Mohs histotechnicians, or Mohs histotechs, play an indispensable role in Mohs surgery. They are specially trained to prepare the frozen tissue sections from Mohs cases that allow the surgeon to check for any residual tumor at the margins.
Key responsibilities include:
To become a Mohs histotech, formal training in histotechnology and certification as a histotechnician (HT) is required. Hands-on experience in a high-volume dermatopathology or Mohs frozen section laboratory helps develop the specialized skills needed.
Hands-on experience in a high-volume dermatopathology or Mohs frozen section laboratory is always beneficial. This experience can be gained through employment in such settings, as evidenced by job postings that often require at least 1 year of Mohs/ Histotech experience in a Dermatology setting.
Many Mohs histotechs complete a 1-year Mohs surgery fellowship following histotechnology training to perfect their technique. Upon completion of a dermatology residency, a physician can apply to participate in a Micrographic Surgery & Dermatologic Oncology (Mohs) fellowship-training program.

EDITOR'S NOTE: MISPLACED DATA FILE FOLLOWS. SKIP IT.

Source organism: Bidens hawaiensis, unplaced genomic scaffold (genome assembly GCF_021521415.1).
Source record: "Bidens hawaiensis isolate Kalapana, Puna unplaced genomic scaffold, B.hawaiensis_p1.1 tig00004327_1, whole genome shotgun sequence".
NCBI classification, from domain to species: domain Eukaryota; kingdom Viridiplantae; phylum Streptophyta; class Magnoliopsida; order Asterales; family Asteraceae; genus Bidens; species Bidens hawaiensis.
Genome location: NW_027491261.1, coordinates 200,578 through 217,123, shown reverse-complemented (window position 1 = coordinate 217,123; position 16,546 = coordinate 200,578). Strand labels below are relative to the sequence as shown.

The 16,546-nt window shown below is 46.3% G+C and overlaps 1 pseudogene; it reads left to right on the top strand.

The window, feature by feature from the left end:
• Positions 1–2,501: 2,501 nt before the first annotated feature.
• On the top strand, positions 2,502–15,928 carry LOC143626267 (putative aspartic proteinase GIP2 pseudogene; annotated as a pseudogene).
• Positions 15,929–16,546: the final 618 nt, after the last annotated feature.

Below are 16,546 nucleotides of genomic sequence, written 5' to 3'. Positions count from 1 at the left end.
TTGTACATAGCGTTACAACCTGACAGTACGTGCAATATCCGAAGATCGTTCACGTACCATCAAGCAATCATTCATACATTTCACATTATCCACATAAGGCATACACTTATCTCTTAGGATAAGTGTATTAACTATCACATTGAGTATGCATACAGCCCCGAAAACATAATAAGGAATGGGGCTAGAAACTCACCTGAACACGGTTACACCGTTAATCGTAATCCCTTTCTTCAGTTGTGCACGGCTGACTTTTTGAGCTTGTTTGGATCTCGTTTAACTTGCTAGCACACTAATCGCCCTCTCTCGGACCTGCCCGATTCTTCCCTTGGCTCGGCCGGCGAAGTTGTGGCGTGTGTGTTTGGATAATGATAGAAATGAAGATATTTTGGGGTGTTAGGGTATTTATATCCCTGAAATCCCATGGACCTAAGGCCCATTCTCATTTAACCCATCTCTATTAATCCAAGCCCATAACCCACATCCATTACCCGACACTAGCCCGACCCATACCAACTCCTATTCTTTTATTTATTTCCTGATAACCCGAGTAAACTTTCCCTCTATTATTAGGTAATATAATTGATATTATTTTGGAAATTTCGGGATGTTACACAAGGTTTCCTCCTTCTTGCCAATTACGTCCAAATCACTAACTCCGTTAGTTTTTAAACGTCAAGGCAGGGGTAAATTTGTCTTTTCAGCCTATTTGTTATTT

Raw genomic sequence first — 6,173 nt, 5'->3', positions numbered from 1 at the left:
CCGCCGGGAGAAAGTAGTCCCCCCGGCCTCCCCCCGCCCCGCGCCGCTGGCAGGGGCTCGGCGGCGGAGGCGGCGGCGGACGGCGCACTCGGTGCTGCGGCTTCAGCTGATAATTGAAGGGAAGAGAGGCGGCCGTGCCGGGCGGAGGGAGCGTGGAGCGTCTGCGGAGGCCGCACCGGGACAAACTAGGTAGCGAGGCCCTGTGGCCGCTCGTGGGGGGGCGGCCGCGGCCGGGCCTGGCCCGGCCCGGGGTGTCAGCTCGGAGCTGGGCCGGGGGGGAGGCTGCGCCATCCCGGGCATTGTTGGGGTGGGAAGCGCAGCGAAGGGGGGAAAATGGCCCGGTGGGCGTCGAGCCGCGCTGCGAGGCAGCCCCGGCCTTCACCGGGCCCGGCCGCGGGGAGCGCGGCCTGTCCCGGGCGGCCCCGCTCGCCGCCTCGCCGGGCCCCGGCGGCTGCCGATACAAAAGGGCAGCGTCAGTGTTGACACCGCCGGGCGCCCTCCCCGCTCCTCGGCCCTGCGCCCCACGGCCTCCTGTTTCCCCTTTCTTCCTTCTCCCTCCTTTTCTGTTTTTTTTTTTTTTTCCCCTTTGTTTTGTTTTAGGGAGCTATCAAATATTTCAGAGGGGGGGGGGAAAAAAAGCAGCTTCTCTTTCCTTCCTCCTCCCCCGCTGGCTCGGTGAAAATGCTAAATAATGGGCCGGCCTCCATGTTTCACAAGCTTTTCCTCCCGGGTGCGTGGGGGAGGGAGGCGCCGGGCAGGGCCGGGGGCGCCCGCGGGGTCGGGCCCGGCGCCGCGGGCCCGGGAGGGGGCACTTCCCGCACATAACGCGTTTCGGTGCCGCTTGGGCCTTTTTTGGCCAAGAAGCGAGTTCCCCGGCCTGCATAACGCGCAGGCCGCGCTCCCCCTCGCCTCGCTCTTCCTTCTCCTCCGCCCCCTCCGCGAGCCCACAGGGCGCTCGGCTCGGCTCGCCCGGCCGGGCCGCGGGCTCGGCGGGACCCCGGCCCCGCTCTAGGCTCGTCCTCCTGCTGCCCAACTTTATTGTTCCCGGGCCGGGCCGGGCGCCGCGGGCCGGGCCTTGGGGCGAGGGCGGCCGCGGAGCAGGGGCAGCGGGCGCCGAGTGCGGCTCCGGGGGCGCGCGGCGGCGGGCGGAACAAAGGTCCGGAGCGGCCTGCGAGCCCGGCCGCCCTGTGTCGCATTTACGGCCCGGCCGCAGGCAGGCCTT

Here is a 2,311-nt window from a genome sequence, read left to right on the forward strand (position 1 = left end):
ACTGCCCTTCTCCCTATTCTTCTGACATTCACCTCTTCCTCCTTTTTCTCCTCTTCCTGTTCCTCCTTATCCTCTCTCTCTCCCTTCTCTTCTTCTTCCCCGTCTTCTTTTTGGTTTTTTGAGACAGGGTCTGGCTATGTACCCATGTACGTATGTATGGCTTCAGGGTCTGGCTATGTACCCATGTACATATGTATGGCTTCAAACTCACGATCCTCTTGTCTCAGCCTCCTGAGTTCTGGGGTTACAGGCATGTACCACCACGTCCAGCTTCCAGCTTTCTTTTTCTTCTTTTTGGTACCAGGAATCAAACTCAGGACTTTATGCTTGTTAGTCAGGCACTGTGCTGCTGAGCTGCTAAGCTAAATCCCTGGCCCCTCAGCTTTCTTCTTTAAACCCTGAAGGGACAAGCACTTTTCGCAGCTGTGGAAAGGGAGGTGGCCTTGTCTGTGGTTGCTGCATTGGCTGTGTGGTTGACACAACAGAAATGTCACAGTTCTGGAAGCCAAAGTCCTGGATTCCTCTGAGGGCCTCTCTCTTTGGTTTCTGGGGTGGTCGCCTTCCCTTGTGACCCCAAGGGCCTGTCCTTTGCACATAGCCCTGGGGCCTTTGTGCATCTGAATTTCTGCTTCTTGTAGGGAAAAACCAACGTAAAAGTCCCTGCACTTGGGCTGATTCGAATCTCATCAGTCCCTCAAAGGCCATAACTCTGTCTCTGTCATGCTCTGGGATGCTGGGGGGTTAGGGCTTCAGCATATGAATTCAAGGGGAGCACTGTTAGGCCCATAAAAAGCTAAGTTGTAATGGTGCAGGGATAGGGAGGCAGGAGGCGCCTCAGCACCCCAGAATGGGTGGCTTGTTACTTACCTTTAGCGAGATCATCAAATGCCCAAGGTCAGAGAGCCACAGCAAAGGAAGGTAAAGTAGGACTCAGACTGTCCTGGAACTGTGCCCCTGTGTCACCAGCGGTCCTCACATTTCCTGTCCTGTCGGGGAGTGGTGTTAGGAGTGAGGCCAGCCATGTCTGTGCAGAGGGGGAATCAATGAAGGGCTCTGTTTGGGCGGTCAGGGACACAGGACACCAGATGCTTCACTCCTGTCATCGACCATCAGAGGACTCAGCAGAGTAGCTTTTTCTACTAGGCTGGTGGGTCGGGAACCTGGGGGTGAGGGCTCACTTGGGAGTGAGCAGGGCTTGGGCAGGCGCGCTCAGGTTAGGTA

Qualified applicants undergo a review and selection process to obtain a 1- to 2-year fellowship position with a program accredited by the ACMS.
Expertise in precisely orienting, sectioning, and staining thin frozen tissue sections is vital. Candidates should also have exceptional documentation and mapping skills given the need to track numerous tissue samples from each Mohs case.
Obtaining Mohs-specific histology certification (e.g. the CMMT credential) demonstrates specialized expertise. With proper training and experience, Mohs histotechs become indispensable members of the skin cancer care team.
Average salaries for Mohs histology technicians range from $55,000 to $90,000 annually depending on experience, certification, and geographic location. Their vital work makes the unparalleled precision and effectiveness of Mohs surgery possible.